Selected Works of Mao Tse-tung
June 29, July 2, 1959
[SOURCE: Long Live Mao Zedong Thought, a Red Guard Publication.]
In view of last year’s lack of understanding by many leadership comrades and county and commune cadres regarding socialist economic problems and laws of economic development and also in view of the lingering pragmatism in current work, these people should study [these instructions] diligently. Members of central, provincial, municipal and local committees, including secretaries of county committees, should study books on political science and economics. Three books should be compiled by county and commune cadres. One is to deal with “good people and good events.” It is to be a collection of incidents of people who upheld truth, did not bend with the wind, did good work, did not make false reports, did not exaggerate and strove for the full effect in doing things during the Great Leap Forward last year. A second is to tell about “bad people and bad events.” It is to be a collection of incidents of people who told lies, violated law and discipline or committed serious blunders in their work. A third is to be a systematic compilation of the Central Committee’s directives and documents from last year to date.
How is the internal situation? In general, there have been great accomplishments; there are many problems; but prospects are bright. Basic problems are: 1) Comprehensiveness and balance; 2) the mass line; 3) unified leadership; and 4) emphasis on quality and quantity.
Among these problems comprehensiveness and balance and the mass line are most important. We prefer to produce less but of better quality and greater variety. We need all kinds and all varieties. In agriculture, we need grain, cotton, oils, hemp, silk, tobacco, tea, sugar, vegetables, fruits, insecticides and miscellaneous items; in industries, we also need all types of light and heavy industry products. Last year we concentrated our attention on production from small-sized blast furnaces, neglecting other forms of production. This won’t do.
One of the major lessons from the Great Leap Forward is the lack of balance. When we walk, both legs should move, but we did not do so. In national economy comprehensiveness and balance are a basic problem. Only with comprehensiveness and balance can we have the mass line.
There are three balances:
1. In agriculture, a balance of agriculture, forestry, animal husbandry, agricultural sideline production and fishing.
2. In industry, a balance of all departments and all links.
3. A balance between agriculture and industry.
Only when we have accomplished these three balances can we fix the ratios in national economy.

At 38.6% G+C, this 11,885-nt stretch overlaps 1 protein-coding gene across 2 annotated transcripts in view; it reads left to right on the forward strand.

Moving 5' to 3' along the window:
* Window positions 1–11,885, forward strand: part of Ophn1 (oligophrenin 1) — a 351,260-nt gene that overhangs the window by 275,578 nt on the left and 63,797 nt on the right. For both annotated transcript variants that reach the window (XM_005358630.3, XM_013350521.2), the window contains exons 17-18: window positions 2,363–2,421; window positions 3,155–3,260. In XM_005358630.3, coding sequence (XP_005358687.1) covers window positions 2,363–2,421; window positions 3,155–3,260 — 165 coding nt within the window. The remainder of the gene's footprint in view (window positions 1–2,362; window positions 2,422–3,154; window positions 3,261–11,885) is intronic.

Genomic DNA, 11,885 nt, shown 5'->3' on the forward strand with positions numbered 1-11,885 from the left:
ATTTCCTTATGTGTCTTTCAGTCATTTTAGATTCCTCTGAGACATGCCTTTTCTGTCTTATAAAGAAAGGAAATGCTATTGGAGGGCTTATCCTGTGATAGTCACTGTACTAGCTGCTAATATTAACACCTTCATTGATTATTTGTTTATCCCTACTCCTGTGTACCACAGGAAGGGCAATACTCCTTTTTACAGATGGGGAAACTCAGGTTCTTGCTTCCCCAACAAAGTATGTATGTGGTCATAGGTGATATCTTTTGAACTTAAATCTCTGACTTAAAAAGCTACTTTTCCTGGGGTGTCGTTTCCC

The order we set in our economic planning in the past has been heavy industry, light industry and agriculture. Henceforth we may have to reverse the order. Should it be agriculture, light industry and heavy industry? In other words, we have to do well in agriculture and to change the order of heavy industry, light industry, agriculture, commerce and communications to agriculture, light industry, heavy industry, communications and commerce. In this order we have to first develop means of production. This in no way contradicts Marxism. Comrade Ch’en Yun said, “We should arrange the markets before we go into capital construction.” Many comrades disagreed. But now we realize that comrade Ch’en Yun was right. We have to solve the problems of clothing, food, housing, utilities and travel, first for they concern the stable life of 650 million people. After we have solved these five problems, the people will live comfortably, though there may still be criticisms and blames. This will be advantageous to reconstruction and the state will be able to accumulate its resources.
The masses are demanding the restoration of the three fixes policies: fixed production, fixed purchasing and fixed marketing. They probably will have to be restored. If we have to fix production, purchasing and marketing, what should be the amounts? Can we tax 40 percent of increased production and leave 60 percent with the owners? There should be a reduction of tax in case of disaster and exemption of tax on private plots. These problems should be discussed at the forthcoming conference.
We have to restore the primary market in rural areas and make the production teams a half accounting unit.
Positiveness is of two types. One is the positiveness that strives for full effect and the other is positiveness that moves about blindly. Of the Red Army’s three great disciplines two may be universally applicable: “All actions must follow command,” which means unified leadership and opposition to anarchism; “Take not a single needle or piece of thread from the masses,” which means do not practice equalitarianism and do not transfer material.
Regarding the form of government, there is now some semi-anarchism. We have granted too much of the “four powers” and too soon, causing the present confusion. We should now emphasize unified leadership and centralization of power. Powers granted should be properly retracted. There should be proper control over the lower level. Semi-anarchism should be opposed.
Neither too much inactivity nor too much activity is good. At the moment too much activity should be avoided.
Selected Works of Mao Tse-tung